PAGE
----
Conflict in Court / Silence in Court @ New Town Theatre
Liam Rudden’s plays Conflict in Court and Silence in Court are theatre-experiences unlike any other that are currently on show in the Edinburgh Fringe Festival. Both follow the same similar structure of a courtroom drama, where the suspects are on trial for crimes they claim they have not committed. There are no actors playing the jury, however; the audience has been left that honour. Not only do the characters of the courtroom interact with the audience, but also the audience is allowed to pose them questions and probe their excuses as the accused stand trial.
Conflict in Court only began at the Fringe this year, after Silence in Court gained such momentum in popularity that it was decided that another had to be written. It is evident to witness why such a concept has attracted so much attention. For the audience is quickly tempted to forget that they have actually paid to see a play, and choose instead to take the matter of the trial with the upmost seriousness. In fact, at this performance, the security man who is in charge of regulating the audience-jury has to continuously remind them that it is a ‘mock trial’. The jury is so engrossed in a heated passion as they debate their verdict that some of them forget that it is not real.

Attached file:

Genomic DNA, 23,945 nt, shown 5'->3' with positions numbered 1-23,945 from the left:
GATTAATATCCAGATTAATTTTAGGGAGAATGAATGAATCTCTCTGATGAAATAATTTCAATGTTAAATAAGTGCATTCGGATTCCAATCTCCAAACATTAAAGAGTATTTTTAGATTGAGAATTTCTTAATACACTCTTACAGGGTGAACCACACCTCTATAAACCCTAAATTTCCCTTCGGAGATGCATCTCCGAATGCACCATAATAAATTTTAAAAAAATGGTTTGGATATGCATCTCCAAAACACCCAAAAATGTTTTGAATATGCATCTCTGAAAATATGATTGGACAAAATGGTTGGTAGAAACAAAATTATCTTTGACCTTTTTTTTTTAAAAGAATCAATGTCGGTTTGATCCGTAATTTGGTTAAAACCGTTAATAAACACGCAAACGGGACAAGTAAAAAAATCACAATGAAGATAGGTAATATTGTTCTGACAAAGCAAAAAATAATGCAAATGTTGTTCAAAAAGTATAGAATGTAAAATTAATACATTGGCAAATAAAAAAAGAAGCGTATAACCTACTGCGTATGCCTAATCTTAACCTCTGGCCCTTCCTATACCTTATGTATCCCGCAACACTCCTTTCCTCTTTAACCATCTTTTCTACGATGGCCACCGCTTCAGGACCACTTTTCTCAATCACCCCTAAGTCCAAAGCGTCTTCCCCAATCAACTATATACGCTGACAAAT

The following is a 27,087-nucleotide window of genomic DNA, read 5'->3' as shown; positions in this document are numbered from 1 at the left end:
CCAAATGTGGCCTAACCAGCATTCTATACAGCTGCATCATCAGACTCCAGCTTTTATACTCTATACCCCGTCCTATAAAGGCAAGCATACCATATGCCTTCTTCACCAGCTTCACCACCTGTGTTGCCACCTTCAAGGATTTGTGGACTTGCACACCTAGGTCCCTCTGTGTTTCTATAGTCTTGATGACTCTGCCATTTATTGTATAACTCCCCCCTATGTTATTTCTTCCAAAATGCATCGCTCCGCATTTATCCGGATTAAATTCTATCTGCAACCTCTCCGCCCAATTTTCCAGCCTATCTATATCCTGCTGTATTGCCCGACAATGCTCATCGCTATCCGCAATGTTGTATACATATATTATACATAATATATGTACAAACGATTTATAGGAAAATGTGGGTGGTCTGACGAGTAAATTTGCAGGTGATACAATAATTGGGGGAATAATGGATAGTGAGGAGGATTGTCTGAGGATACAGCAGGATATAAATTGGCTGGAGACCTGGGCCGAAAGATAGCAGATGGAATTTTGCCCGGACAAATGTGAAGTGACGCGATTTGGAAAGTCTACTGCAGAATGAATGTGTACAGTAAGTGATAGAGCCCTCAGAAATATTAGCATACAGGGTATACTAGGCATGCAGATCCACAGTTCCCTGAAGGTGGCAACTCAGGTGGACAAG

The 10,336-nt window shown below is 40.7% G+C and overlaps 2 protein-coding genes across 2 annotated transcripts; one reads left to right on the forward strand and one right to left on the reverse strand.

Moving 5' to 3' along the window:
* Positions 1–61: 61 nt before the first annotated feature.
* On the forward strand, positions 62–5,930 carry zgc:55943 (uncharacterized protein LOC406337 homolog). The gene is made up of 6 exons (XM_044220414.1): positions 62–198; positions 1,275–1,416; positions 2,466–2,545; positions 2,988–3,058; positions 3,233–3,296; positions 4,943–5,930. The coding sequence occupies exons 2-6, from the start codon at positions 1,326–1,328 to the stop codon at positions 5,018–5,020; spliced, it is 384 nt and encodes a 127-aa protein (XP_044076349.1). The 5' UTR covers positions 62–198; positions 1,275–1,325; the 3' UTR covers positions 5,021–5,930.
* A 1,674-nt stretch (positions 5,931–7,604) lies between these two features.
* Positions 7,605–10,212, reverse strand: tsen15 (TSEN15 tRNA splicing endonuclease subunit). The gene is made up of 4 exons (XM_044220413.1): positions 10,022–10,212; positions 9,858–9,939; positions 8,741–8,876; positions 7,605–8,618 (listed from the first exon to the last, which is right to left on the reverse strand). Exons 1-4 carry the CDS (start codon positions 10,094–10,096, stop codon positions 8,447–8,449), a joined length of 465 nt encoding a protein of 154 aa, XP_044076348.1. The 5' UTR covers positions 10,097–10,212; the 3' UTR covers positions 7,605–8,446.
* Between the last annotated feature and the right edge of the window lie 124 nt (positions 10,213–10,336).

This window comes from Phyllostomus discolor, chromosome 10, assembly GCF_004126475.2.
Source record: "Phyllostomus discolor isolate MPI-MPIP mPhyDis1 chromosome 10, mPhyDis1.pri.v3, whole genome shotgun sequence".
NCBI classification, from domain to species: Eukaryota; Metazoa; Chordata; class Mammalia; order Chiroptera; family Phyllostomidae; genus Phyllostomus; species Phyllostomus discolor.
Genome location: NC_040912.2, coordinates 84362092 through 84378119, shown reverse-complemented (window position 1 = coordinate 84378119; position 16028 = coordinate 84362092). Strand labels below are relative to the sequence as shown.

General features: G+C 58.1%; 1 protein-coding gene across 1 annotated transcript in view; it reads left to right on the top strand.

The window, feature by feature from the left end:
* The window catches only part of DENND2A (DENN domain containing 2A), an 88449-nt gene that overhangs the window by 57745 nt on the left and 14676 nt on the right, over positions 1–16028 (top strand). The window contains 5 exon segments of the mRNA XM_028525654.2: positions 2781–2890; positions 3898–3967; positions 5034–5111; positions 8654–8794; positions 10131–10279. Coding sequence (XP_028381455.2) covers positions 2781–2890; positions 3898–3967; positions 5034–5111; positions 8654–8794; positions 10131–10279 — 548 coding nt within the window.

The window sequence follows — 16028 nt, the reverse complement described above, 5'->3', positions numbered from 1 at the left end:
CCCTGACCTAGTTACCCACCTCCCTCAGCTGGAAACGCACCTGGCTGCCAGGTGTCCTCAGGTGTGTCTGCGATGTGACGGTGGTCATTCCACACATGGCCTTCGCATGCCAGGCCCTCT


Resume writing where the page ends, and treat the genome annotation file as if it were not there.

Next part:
The venue of the New Town Theatre only further deceives the theatre into believing that the trial is genuine. The wooden panels and the old-fashion décor prove the setting of a judge’s courtroom. The judge himself sits on his pedestal, high above the rest of the throng of the people; he presides over the crowd below, the reason of calm above the squabbling lawyers. It's all very convincing. While other productions at the Fringe boast to promote intellectual discussion and reasoning upon leaving the theatre, Conflict in Court and Silence in Court can claim to do so during the actual play itself.